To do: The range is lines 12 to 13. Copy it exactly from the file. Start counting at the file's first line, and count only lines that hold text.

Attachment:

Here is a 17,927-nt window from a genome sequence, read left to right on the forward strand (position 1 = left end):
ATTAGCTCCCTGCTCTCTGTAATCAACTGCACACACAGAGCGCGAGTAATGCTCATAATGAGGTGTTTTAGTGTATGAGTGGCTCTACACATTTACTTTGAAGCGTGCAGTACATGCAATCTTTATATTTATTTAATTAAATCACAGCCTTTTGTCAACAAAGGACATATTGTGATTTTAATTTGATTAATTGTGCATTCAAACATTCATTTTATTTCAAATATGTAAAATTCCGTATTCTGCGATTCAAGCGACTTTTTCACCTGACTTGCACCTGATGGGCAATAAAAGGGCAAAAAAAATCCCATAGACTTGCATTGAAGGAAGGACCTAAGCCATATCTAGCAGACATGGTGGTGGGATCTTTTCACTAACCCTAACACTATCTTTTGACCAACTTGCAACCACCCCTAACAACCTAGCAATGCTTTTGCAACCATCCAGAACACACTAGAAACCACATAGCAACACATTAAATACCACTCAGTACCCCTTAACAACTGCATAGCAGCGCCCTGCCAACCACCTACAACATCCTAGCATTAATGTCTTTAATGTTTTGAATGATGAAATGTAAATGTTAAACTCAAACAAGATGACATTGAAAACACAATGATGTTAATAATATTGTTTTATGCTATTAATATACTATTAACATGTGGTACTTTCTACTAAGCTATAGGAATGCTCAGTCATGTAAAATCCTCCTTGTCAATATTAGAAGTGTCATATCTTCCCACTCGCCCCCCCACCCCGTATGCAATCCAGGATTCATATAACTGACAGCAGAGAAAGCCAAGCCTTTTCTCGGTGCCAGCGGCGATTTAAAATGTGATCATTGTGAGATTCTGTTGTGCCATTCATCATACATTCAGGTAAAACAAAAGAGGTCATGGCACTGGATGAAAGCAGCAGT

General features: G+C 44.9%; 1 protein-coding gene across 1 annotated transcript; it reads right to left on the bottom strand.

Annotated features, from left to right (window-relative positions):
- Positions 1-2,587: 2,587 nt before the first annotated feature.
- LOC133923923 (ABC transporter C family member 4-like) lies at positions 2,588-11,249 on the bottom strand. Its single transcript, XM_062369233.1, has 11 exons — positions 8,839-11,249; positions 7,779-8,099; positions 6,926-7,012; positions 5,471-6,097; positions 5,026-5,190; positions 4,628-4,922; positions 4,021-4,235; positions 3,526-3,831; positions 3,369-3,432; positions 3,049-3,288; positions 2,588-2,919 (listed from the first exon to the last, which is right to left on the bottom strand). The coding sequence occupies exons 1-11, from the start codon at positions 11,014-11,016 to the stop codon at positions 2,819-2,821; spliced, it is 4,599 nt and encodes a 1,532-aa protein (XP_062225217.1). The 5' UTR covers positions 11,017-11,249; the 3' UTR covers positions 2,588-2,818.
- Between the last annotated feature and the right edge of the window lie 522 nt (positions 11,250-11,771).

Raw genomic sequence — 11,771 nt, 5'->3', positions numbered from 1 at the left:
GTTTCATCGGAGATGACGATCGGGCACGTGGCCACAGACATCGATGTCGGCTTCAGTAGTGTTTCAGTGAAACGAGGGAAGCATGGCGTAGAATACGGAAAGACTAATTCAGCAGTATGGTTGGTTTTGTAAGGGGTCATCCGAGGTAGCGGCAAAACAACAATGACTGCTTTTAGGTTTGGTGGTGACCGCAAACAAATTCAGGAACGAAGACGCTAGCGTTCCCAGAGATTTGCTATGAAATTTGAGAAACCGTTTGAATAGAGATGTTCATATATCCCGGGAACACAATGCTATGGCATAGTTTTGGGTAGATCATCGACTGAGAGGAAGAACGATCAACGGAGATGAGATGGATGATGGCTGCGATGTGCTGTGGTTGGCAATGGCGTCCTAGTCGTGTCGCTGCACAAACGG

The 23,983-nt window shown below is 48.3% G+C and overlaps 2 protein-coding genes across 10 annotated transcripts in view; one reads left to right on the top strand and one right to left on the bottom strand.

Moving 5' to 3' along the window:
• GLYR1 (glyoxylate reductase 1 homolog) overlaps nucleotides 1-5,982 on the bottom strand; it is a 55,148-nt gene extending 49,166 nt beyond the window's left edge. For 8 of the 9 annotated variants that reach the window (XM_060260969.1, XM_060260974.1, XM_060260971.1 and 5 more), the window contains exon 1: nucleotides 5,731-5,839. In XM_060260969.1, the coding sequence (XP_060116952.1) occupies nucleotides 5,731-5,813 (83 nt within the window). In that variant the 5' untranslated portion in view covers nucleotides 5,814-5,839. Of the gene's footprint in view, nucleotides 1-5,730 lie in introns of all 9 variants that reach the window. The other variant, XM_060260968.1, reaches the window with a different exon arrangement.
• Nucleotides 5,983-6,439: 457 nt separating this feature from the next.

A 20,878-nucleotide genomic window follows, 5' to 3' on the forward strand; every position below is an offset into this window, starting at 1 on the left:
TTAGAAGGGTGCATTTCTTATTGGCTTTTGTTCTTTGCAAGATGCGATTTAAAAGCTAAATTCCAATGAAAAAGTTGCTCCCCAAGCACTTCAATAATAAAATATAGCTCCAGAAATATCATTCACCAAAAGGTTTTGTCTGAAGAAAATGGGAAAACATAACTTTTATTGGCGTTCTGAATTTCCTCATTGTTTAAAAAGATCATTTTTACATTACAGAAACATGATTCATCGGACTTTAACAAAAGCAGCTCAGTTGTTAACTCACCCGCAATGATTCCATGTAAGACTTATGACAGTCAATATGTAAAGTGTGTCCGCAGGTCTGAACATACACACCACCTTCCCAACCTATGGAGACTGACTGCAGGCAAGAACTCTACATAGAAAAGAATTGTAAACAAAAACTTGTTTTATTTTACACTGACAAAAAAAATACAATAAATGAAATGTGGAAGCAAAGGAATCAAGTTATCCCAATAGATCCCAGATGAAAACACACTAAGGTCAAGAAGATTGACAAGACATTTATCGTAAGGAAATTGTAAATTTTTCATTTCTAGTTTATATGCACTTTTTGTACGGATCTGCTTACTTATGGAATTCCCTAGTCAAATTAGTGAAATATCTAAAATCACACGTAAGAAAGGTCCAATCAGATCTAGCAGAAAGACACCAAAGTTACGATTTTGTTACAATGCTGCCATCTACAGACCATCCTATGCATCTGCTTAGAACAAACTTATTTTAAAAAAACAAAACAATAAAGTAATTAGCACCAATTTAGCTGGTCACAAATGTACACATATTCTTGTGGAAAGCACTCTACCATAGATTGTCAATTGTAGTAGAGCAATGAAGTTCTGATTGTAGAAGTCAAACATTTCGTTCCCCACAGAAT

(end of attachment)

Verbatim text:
• GLYR1 (glyoxylate reductase 1 homolog) overlaps nucleotides 1-5,982 on the bottom strand; it is a 55,148-nt gene extending 49,166 nt beyond the window's left edge. For 8 of the 9 annotated variants that reach the window (XM_060260969.1, XM_060260974.1, XM_060260971.1 and 5 more), the window contains exon 1: nucleotides 5,731-5,839. In XM_060260969.1, the coding sequence (XP_060116952.1) occupies nucleotides 5,731-5,813 (83 nt within the window). In that variant the 5' untranslated portion in view covers nucleotides 5,814-5,839. Of the gene's footprint in view, nucleotides 1-5,730 lie in introns of all 9 variants that reach the window. The other variant, XM_060260968.1, reaches the window with a different exon arrangement.
• Nucleotides 5,983-6,439: 457 nt separating this feature from the next.